I'm installing a passenger seat in a brand new vehicle that was manufactured without the passenger seat installed ( cargo van ). The holes were already present, but no threads cut. They are painted just like the entire unibody chassis.

As part of the install, I will drill out the holes with the correct drill bit for the thread cutting. Next, cut the threads, then install the bolts.

I have read that anytime you cut a hole in the steel of the car's body, you must take measures to prevent corrosion.

What would be the appropriate measures in my case? Is there any concern about corrosion in the bolt/hole interface? By this I mean the mated threads inside the hole; seems fairly well protected from air and water in there but ...

2 Answers 2


I wouldn't worry too much about the threads themselves - as you note they'll be protected by the threads of the bolt. If you remove a bolt that's been in place for a long time you'll notive that the bit of thread that was in contact with the nut is usually fine.

The bit to worry about is the bit of bolt that's sticking out underneath - that will corrode, and make it difficult to remove should you need to. I'd suggest paining over that with a bit of waxoyl or underseal to protect it - which will also seal the gap and stop water getting up into any gaps in the threads.


There are a number of anti-corrosion products which you may wish to apply to the affected area. I've been using one such product called Boeshield T-9, which is a liquid solvent containing a waxy material in suspension. When the solvent evaporates, the waxy coating remains.

In Florida, high humidity and occasional salt content corrodes almost overnight anything exposed to the air. I've installed hurricane protection using zinc plated header bolts and zinc plated anchor bolts. The act of applying a nut to these bolts will scrape away the plating and promote rust.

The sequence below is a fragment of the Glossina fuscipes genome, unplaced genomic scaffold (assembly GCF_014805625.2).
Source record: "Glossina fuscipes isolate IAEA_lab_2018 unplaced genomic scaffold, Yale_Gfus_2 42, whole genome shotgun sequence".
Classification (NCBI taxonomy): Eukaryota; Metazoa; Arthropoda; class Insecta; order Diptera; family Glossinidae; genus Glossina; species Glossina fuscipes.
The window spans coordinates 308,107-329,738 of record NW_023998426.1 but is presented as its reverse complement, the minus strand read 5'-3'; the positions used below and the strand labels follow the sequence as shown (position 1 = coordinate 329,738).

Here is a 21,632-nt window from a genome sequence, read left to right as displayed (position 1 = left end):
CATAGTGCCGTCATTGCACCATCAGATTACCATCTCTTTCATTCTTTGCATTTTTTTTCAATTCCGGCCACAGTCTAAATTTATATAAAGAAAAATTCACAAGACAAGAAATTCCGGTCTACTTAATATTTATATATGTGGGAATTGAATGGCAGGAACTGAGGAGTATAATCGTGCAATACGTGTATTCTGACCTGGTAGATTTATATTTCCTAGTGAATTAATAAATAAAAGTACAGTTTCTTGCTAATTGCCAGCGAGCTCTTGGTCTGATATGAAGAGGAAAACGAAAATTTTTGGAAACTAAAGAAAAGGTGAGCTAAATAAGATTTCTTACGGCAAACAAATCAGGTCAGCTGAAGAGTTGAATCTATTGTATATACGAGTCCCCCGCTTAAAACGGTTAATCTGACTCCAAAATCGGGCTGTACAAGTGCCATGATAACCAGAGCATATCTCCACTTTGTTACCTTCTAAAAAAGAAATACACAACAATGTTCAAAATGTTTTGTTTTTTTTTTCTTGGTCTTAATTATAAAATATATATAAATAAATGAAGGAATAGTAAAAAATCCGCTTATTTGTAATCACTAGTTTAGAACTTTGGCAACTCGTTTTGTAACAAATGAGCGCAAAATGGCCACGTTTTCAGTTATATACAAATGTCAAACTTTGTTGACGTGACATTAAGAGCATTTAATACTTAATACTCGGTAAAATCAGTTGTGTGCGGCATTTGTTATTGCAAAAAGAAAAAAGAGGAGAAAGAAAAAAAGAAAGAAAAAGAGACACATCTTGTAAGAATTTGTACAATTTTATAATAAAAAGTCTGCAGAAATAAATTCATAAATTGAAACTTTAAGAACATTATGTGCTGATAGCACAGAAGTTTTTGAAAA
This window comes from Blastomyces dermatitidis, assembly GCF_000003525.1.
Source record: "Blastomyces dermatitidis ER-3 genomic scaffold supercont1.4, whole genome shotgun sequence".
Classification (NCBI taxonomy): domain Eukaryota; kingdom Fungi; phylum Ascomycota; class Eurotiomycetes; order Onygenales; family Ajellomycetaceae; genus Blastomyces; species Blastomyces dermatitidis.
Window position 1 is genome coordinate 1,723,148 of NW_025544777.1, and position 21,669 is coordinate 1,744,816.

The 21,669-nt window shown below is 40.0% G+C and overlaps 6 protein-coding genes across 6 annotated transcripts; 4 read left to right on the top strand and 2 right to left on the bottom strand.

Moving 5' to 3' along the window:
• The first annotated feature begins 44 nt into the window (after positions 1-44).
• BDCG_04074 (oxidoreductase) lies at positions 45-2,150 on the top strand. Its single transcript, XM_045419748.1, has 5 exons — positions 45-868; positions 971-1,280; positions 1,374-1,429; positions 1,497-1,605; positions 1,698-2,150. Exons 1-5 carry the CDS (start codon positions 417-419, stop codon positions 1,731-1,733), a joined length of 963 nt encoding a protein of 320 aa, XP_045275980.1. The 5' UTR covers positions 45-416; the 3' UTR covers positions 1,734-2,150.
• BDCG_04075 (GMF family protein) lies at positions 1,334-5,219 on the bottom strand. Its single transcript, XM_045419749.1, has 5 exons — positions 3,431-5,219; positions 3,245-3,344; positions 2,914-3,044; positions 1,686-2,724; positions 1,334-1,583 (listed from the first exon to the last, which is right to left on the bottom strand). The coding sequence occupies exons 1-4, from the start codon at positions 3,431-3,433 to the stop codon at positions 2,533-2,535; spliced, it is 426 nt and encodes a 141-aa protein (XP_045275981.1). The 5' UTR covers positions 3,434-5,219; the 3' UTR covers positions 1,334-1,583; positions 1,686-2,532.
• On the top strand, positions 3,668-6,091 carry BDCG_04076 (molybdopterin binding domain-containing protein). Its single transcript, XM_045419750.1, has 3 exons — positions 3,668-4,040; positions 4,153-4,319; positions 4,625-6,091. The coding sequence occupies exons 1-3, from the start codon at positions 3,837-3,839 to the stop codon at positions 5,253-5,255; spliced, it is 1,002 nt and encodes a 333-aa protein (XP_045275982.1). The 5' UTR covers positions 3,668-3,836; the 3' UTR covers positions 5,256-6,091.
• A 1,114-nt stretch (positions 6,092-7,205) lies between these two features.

The hurricane of 2017 (September 11) resulted in heavy use of our protection. I had applied the aforementioned coating and was pleased to see that more than one year later, the bolts are rust free and the nuts can be spun on by hand.

I'm confident there are other products of this nature. Your application is likely to be a low risk area, but it doesn't hurt to be careful as you note. The underside of the area you are drilling should be protected as well. You may be able to drip some of the protection you select into the hole and have sufficient coverage by capillary action if you are unable to access the underside.

  • I'm a little concerned that putting something that kind of sounds like a lubricant (wax, easy to turn the bolt) will interfere with the dynamics of tightening the bolt; I'm referring to the idea that the torque specifications are all about stretching the steel of the threads to get the correct seating. Is this an issue?
    – chad
    Sep 13, 2018 at 0:20
  • I've had no problems getting fasteners to tighten properly. One of the uses I've performed was on parts of a sports trailer. No indication of loosening, but even better, no corrosion making those fasteners difficult to remove. The act of tightening displaces the coating, I believe.
    – fred_dot_u
    Sep 13, 2018 at 1:02

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